Posted Dec 28 2022 at 15:34Updated Dec 28. 2022 at 15:41
The German gas giant Uniper, and Masdar, the renewables specialist in the Middle East based in Abu Dhabi are preparing the construction of a green hydrogen plant in the United Arab Emirates. Mohammad Abdelqader El Ramahi, one of the executives of Masdar, formalized this partnership on Wednesday, which provides for an installation powered by 1.3 gigawatts of solar energy, and should come into operation in 2026.
It is the meeting of two different interests. Berlin has just proceeded to rescue Uniper for 33 billion euros, exposed by the consequences of the Russian invasion of Ukraine on the energy market. In exchange for this nationalization (intended to be temporary), the German government expects Uniper to strengthen its short-term environmental objectives. “Masdar, announced its intention to ally itself with European majors last month”, according to an executive of the company, “we quickly identified an opportunity”.
Created in 2006 at the initiative of Mudabala, Abu Dhabi’s sovereign wealth fund, the region’s largest clean energy producer is the spearhead of the Emirates’ strategy for their energy transition – they have made the commitment achieve carbon neutrality by 2050.
In charge of the organization of the next COP28, the Arab power multiplies announcements in the environmental field, and Masdar accelerates its development. Operating in some forty countries, for projects with a total value of more than 18 billion euros, it currently produces 20 gigawatts of green electricity. The ambition is to increase this figure to 100 gigagwatts before 2030. Masdar does not communicate on its financial results but according to the main databases on Emirati companies, its annual turnover is estimated at 160 million euros , mainly secured by long-term contracts, and employs nearly 650 people worldwide.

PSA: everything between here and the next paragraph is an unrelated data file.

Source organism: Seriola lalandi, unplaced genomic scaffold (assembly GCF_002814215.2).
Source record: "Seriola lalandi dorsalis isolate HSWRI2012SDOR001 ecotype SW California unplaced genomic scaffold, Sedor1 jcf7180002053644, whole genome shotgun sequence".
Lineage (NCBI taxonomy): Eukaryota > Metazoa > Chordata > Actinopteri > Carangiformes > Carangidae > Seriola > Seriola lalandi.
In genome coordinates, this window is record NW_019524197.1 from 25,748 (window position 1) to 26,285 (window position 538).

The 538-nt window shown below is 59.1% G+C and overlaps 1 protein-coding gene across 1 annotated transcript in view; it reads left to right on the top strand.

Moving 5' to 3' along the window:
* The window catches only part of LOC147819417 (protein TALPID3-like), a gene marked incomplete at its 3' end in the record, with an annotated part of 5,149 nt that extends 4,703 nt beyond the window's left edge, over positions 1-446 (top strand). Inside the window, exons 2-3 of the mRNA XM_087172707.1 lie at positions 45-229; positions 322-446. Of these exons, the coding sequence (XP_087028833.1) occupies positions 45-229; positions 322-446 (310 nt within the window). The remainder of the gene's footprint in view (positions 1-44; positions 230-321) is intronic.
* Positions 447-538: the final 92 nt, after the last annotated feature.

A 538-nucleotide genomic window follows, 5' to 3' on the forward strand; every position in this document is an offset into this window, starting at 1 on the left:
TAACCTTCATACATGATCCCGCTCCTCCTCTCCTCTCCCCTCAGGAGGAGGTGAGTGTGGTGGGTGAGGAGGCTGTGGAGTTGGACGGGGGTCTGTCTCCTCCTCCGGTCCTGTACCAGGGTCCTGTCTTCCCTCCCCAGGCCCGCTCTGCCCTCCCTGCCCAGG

To finance its growth, Mudabala has just concluded an agreement with TAQA and ADNOC, two other leading companies in the emirate of Abu Dhabi, operating in the water, oil and gas sectors. It concerns their respective stakes in Masdar – the sovereign wealth fund still holds 33%.
Engaged in plans to diversify their economies, the petromonarchies see their environmental objectives regularly questioned, as they remain dependent on hydrocarbons, their main source of income. The export of petroleum products still represents 25% of the emirates’ income.
Abu Dhabi also competes with Saudi Arabia for regional leadership in all sectors with high added value. The latter announces a renewable production capacity of 27.3 gigwatts by the end of 2023. The construction of one of the largest solar power plants in the world has just started in Mecca, which will be operational in two years.
Both Riyadh and Abu Dhabi want to reach 50% renewables in their energy mix by 2030, compared to less than 1% currently.